Adjectives are words that describe nouns (or pronouns). "Old," "green," and "cheerful" are examples of adjectives. (It might be useful to think of adjectives as "describing words.")

This infographic shows where an adjective sits in relation to the noun it describes:

What are adjectives?

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Examples of Adjectives

Here are some examples of adjectives. (In each example, the adjective is highlighted.)

Adjective Before the Noun

An adjective usually comes directly before the noun it describes (or "modifies," as grammarians say).

  • old man
  • green coat
  • cheerful one
  • ("One" is a pronoun. Don't forget that adjectives modify pronouns too.)

When adjectives are used like this, they're called attributive adjectives.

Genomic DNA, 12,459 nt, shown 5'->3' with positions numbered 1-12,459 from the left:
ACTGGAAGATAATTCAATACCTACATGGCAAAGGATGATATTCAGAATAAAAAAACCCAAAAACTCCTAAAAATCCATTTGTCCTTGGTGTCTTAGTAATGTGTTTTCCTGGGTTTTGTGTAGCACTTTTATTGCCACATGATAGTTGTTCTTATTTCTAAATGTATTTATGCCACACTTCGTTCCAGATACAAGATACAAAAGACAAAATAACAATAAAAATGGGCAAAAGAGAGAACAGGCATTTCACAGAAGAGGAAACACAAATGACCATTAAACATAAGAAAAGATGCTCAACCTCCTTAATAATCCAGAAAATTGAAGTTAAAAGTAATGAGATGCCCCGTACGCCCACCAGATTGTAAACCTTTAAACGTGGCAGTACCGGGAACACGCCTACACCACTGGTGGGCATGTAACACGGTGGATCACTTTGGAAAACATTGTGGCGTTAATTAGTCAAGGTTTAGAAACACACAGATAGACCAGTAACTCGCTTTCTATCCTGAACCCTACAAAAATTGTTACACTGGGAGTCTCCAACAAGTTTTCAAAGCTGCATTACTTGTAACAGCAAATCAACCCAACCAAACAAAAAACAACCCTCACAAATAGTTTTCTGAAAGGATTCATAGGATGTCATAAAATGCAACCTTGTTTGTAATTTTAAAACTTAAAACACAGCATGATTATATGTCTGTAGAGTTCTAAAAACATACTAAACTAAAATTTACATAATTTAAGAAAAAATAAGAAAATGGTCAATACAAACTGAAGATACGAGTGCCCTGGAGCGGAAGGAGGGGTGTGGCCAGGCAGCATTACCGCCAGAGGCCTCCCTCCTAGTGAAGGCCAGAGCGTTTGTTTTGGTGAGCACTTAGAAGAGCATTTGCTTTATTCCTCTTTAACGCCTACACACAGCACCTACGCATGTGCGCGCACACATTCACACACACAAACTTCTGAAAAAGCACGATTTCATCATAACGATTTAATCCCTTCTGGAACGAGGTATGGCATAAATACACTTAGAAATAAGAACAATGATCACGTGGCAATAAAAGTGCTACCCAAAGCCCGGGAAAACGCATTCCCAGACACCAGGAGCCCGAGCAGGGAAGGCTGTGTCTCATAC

Adjective After the Noun

An adjective can come after the noun.

  • Jack was old.
  • It looks green.
  • He seems cheerful.

In the three examples above, the adjectives follow linking verbs ("was," "looks," and "seems") to describe the noun or pronoun. (When adjectives are used like this, they're called predicative adjectives.)

Adjective Immediately After the Noun

Sometimes, an adjective comes immediately after a noun.

  • the Princess Royal
  • time immemorial
  • body beautiful
  • the best seats available
  • the worst manners imaginable

When adjectives are used like this, they're called postpositive adjectives. Postpositive adjectives are more common with pronouns.

  • someone interesting
  • those present
  • something evil